Aug 23, 20183m read
Nostalgia: Why Hollywood Can’t Stop Remaking Content
“I’d trade all my tomorrows for one single yesterday.”
– Kris Kristofferson
For better or worse, nostalgia is currently the most important and profitable commodity in Hollywood. These days most, if not all, of our popular content was popular many years ago. Existing/branded content is being re-released, remade, rebooted and reimagined on a daily basis. Film and television studios are literally banking on our collective memories.
There’s nothing new about Hollywood bringing back familiar characters and storylines. However, what is categorically new is the massive amount of nostalgia projects. To name a few: Star Wars, Will & Grace, Star Trek, Planet of the Apes, Roseanne, Mission: Impossible, Westworld, Halloween, Batman, Ocean’s Eleven, Murphy Brown, A Star Is Born, Fargo and the seemingly unstoppable Disney Live-Action Remakes. Not to mention, the hundreds of films and television shows that evoke generational nostalgia with original material. Looking at you, Stranger Things! We are swimming (sometimes drowning) in options.
Why is Hollywood so smitten with nostalgia all of a sudden? Most importantly, why are we so in love with it? Below are three plausible reasons:
1) Who’s Paying Attention?
Our media landscape has dramatically evolved. 50 years ago you didn’t need more than two hands to count how many film and television studios existed. Now we have over 500 cable channels, movie production companies, streaming networks, social media platforms and even traditional Fortune 500 behemoths funding and/or creating original content. Needless to say, every single one of these entities is competing for attention. And in this fragmented attention economy, there’s no more valuable resource than existing/branded content. A piece of intellectual property that will be instantly recognizable for different types of audiences. The Walt Disney Company is probably the best example of living and thriving in this new nostalgia-hungry world. During the last two decades they have strategically purchased Pixar, Marvel, Lucasfilm, and most recently, 21st Century Fox.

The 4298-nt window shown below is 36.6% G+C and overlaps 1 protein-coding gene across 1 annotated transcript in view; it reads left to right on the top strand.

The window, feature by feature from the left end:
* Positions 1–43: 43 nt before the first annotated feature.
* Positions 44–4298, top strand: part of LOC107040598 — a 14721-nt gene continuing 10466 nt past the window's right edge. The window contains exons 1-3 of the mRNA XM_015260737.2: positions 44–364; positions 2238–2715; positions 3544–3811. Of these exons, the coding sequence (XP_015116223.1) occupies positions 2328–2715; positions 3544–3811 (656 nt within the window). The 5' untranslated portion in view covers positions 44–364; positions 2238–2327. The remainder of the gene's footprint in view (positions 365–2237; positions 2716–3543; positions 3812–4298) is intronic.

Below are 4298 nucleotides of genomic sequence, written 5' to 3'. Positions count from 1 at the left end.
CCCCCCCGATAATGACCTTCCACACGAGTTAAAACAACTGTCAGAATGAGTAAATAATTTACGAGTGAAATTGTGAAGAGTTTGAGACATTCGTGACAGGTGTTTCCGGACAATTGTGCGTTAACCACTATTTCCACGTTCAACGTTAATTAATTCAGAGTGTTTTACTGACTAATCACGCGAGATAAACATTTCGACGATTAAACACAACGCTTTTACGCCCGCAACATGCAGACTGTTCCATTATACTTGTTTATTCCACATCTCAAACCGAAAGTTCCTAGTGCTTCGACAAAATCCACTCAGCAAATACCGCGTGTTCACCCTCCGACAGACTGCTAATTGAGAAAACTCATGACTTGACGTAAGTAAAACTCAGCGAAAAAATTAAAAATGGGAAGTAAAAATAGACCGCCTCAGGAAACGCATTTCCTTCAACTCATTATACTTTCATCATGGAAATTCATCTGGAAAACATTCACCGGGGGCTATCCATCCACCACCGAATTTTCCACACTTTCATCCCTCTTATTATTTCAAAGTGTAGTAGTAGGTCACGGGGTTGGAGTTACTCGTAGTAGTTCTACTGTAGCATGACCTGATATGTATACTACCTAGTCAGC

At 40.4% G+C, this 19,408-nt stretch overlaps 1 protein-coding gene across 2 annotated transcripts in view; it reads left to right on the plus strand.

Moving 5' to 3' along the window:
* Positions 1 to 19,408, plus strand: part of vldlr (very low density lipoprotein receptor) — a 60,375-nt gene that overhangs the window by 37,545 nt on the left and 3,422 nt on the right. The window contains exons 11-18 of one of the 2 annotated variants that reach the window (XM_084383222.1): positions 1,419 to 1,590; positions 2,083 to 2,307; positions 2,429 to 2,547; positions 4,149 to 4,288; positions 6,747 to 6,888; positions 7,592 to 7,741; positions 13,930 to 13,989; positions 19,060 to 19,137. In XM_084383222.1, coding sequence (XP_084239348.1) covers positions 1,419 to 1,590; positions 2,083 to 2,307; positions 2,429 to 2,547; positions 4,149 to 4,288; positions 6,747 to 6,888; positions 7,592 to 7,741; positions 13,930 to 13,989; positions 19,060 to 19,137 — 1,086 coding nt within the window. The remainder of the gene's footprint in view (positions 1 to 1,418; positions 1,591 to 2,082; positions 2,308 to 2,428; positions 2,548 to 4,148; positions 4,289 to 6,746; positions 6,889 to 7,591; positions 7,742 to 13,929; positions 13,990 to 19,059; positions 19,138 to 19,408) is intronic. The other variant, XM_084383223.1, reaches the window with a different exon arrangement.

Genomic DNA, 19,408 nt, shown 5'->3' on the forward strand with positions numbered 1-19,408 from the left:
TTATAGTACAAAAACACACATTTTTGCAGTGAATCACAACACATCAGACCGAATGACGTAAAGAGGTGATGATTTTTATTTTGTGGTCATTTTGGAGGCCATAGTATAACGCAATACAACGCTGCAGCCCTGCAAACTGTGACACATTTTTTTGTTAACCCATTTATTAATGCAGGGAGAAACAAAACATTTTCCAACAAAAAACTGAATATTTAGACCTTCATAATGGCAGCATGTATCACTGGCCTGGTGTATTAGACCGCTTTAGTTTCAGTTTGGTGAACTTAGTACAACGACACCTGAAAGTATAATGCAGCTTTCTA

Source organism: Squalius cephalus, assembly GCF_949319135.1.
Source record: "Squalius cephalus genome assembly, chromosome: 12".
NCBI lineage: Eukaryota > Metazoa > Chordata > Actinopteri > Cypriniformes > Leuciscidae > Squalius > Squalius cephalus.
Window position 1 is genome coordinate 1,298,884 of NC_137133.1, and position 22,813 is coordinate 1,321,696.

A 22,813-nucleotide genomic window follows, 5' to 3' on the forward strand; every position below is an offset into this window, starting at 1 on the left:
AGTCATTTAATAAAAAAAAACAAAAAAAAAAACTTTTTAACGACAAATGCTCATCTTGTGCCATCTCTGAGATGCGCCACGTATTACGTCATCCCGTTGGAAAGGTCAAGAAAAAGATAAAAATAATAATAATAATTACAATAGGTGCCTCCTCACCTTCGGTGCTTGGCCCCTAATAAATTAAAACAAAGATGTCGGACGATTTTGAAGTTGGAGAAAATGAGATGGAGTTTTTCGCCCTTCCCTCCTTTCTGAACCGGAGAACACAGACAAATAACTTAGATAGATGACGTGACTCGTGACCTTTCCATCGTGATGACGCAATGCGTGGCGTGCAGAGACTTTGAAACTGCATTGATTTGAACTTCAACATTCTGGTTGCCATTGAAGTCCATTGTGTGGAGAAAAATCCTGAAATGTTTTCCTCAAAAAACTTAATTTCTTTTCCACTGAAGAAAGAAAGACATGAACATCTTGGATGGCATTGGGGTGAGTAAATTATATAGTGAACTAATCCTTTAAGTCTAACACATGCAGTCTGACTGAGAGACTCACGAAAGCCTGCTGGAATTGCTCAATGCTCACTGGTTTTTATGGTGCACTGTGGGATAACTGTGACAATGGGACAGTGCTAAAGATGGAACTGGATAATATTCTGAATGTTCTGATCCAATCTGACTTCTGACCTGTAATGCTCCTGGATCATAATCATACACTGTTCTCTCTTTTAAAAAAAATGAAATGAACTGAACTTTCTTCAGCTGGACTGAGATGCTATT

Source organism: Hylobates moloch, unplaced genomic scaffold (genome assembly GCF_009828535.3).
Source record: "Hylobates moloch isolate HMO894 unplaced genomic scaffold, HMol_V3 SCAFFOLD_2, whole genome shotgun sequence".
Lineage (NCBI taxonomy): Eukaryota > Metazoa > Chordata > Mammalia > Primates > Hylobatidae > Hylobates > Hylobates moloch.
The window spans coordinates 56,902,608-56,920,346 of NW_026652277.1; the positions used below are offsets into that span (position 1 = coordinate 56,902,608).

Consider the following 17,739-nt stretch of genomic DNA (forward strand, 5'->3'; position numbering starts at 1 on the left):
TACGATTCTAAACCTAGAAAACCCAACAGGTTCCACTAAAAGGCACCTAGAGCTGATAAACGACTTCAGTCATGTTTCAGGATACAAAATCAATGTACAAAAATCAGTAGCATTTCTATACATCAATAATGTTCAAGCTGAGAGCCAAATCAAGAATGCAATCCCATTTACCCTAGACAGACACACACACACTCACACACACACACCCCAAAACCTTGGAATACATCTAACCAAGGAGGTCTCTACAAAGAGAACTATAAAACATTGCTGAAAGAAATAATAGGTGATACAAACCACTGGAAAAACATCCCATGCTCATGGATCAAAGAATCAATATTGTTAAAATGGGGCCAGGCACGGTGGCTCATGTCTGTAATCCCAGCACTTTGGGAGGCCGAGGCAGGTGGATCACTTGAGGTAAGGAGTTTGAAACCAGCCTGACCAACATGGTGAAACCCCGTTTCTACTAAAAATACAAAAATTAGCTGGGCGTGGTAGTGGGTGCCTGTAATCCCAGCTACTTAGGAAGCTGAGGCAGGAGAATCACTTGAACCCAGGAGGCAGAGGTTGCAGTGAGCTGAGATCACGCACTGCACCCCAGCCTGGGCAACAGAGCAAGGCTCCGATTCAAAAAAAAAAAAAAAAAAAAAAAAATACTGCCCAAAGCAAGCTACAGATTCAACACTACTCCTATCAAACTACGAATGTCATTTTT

2) Mac & Cheese for Mental Health
There is no doubt we’re living in extra tumultuous times. Every other day we hear terrible news of terrorism, epidemics, natural disasters, job loss and political turmoil. Our fear levels are at an all-time high. Thus, we’re en masse looking to escape. Unlike never before we are running to movies and TV shows that make us feel immediately safe and connected. Existing/branded content is almost by definition the antidote. Familiar characters and storylines taste like mac and cheese. We don’t have to overthink or worry–just let ourselves be transported to happier, easier times. Where, for the most part, the national conversation wasn’t all about pain. As Novalis once wrote, “Philosophy is really nostalgia, the desire to be at home.”
3) Good Content Never Dies
We more or less have access to the world’s best content at all times. Primarily thanks to streaming networks like Netflix, Hulu and Amazon, we’re now able to consume (or binge) what our parents and grandparents enjoyed. We no longer have to wait for films and TV shows to be re-released in order to catch up or understand the reference. We can finally all be on the same page. This also means audiences have started to crave the return of several films and TV shows. Hollywood has unquestionably responded (please re-read paragraph two for examples) and made a lot of money along the way. The days of not being able to share your favorite movie or TV show are relatively over.
What do you think? Do you agree with one or more of these plausible reasons? Please comment your thoughts.